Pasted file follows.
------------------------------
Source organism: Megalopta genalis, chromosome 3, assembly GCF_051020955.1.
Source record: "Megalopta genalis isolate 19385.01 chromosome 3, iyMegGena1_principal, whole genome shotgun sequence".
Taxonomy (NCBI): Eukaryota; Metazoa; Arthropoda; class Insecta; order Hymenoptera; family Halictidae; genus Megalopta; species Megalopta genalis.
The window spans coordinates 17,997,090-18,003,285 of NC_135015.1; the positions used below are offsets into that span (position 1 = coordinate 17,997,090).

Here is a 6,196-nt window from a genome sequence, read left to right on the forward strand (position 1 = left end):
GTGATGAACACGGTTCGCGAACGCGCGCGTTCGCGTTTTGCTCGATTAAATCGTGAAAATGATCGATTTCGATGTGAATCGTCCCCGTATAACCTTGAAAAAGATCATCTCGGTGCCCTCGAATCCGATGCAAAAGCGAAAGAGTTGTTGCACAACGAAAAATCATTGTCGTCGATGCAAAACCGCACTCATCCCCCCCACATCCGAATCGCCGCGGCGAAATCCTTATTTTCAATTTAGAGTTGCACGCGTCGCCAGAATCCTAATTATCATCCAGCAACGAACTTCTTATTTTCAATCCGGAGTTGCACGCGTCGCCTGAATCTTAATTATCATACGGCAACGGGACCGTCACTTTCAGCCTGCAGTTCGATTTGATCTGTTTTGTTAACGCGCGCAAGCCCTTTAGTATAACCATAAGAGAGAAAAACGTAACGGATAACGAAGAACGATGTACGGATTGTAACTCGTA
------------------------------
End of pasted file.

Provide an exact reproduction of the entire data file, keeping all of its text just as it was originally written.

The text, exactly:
Source organism: Megalopta genalis, chromosome 3, assembly GCF_051020955.1.
Source record: "Megalopta genalis isolate 19385.01 chromosome 3, iyMegGena1_principal, whole genome shotgun sequence".
Taxonomy (NCBI): Eukaryota; Metazoa; Arthropoda; class Insecta; order Hymenoptera; family Halictidae; genus Megalopta; species Megalopta genalis.
The window spans coordinates 17,997,090-18,003,285 of NC_135015.1; the positions used below are offsets into that span (position 1 = coordinate 17,997,090).

Here is a 6,196-nt window from a genome sequence, read left to right on the forward strand (position 1 = left end):
GTGATGAACACGGTTCGCGAACGCGCGCGTTCGCGTTTTGCTCGATTAAATCGTGAAAATGATCGATTTCGATGTGAATCGTCCCCGTATAACCTTGAAAAAGATCATCTCGGTGCCCTCGAATCCGATGCAAAAGCGAAAGAGTTGTTGCACAACGAAAAATCATTGTCGTCGATGCAAAACCGCACTCATCCCCCCCACATCCGAATCGCCGCGGCGAAATCCTTATTTTCAATTTAGAGTTGCACGCGTCGCCAGAATCCTAATTATCATCCAGCAACGAACTTCTTATTTTCAATCCGGAGTTGCACGCGTCGCCTGAATCTTAATTATCATACGGCAACGGGACCGTCACTTTCAGCCTGCAGTTCGATTTGATCTGTTTTGTTAACGCGCGCAAGCCCTTTAGTATAACCATAAGAGAGAAAAACGTAACGGATAACGAAGAACGATGTACGGATTGTAACTCGTA